- So tipping essentially started in the 17th century in Europe where servers were slipped in more money “to insure Promptitude “... hence the word T.I.P. It trickled down to the US with European travelers coming to the NA or NA travelers picking it from Europe travels.
But it worsened with the slavery age where the slaves (as servers or other jobs that have tipping) were not paid by their employers in the hope that they’ll make a few bucks from tips from customers. Slavery was abolished.. and the employers of the service industry continued to underpay their employees and the burden of fair compensation has gone on to the customers!! That’s my point. It’s not that I won’t pay when I buy a service. But is your employee’s compensation my responsibility..? I’m not sure. With customers paying high tips, the employers are discouraged from raising the minimum wages. If we don’t pay tips, it surely hurts the servers.. I wouldn’t want that.. but the system is flawed here!!
- I’m strictly talking about restaurant take out. Sure they may make more than minimum wage but it’s the most common for them to be making only a few dollars an hour plus tips. That’s how the service industry works. They dont pay their employees $15/hr plus tips to shove chinese food out the door. And if I tipped someone $3 who already made $15 for that hour then big f** deal, I can spare $3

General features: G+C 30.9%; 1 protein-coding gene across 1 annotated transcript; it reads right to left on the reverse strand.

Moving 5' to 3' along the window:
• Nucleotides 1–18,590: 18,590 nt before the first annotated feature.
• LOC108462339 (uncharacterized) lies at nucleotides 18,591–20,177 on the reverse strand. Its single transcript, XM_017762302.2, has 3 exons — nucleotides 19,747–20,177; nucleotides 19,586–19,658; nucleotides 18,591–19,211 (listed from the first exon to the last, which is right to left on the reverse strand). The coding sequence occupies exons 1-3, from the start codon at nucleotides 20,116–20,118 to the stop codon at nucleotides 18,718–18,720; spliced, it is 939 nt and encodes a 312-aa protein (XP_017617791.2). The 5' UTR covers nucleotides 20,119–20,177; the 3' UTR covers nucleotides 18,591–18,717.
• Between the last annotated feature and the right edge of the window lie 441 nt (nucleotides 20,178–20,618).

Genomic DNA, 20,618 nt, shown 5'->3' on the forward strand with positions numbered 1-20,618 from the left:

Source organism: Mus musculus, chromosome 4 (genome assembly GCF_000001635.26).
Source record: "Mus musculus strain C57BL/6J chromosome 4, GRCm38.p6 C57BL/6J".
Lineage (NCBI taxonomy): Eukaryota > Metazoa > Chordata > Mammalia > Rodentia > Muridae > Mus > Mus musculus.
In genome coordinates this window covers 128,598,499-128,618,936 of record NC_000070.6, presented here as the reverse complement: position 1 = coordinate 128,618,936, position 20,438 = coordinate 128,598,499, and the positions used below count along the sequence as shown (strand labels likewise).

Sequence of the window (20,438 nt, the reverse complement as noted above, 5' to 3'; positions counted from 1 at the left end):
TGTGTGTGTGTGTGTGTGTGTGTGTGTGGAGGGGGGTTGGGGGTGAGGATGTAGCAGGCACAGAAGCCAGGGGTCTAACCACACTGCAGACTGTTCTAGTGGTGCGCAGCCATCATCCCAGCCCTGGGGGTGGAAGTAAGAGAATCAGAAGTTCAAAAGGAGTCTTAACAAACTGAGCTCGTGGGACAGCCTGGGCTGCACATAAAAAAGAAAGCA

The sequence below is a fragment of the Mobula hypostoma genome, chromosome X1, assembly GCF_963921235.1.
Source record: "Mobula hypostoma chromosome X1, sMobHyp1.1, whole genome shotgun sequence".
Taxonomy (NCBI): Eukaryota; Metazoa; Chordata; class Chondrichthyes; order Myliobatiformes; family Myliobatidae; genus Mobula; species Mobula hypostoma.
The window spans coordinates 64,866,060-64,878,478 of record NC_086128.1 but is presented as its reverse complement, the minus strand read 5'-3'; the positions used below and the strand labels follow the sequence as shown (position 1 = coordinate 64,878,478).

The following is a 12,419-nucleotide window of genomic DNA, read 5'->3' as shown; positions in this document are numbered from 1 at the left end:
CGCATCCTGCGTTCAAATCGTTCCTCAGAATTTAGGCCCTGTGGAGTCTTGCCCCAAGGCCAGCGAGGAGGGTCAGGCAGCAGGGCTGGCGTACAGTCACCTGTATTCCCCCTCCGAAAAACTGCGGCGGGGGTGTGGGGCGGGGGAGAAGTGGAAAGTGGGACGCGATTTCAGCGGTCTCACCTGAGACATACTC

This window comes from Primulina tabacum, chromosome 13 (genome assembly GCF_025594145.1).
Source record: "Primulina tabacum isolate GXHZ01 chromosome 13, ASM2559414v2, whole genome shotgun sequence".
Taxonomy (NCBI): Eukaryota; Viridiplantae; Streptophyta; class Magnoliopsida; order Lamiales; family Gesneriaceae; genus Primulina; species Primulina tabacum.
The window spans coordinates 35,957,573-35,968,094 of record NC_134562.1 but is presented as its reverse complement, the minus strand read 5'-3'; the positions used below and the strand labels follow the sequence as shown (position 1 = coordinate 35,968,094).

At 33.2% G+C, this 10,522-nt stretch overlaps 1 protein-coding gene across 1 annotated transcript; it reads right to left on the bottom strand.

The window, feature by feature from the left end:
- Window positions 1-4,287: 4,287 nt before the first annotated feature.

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- Amazon KHCr70Tipping system is dumb.
But dont be an asshole and take it out on service staff. That would be exactly like some stranger yelling at you in the street because his amazon prime delivery was late.
I tip 15% for sitdown restaurants, 10% for cafes, and 0 for anything with no service (like fast food)
- 0% on take out. If I could reach behind the counter and grab my food, I would. Tipping is BS especially with waiters making 15/hr now
- Cisco vzIq77I actively avoid situations that require tipping because I don’t like having to pay tips. That being said, I usually tip 15% if service was good.
- Amazon CiJN18Don’t hate the player, hate the game. Refusing to tip won’t change anything. That said, I usually tip 15% unless it’s someplace where I’m a regular. I figure if you’re going to drop good tips it should be someplace where you’ll come back and be recognized. Last Christmas I tipped 40% on a meal where the guy greets me by name when I walk in.
- Amazon goat1In Seattle minimum wage for tipped employees is $12, if working for a chain it's $16. Going by the arguments in this thread, should we tip less in Seattle? Some restaurants even add a Seattle wage tax, do you count this in as part of your tip?
- Here is a scenario:
When I go to pick up my own food, the cashier seems to expect tip and makes me sign the receipt (even through you don’t have to). Say I give tip to the cashier, it goes to restaurant/cashier.
Now when I order through third party service like DoorDash, I don’t add a tip to the order but I tip the driver. Does this mean, by introducing this middleman, cashier/restaurant lost their tip? Or may be they built in the tip on extra prices that you pay via DoorDash.
How does this work?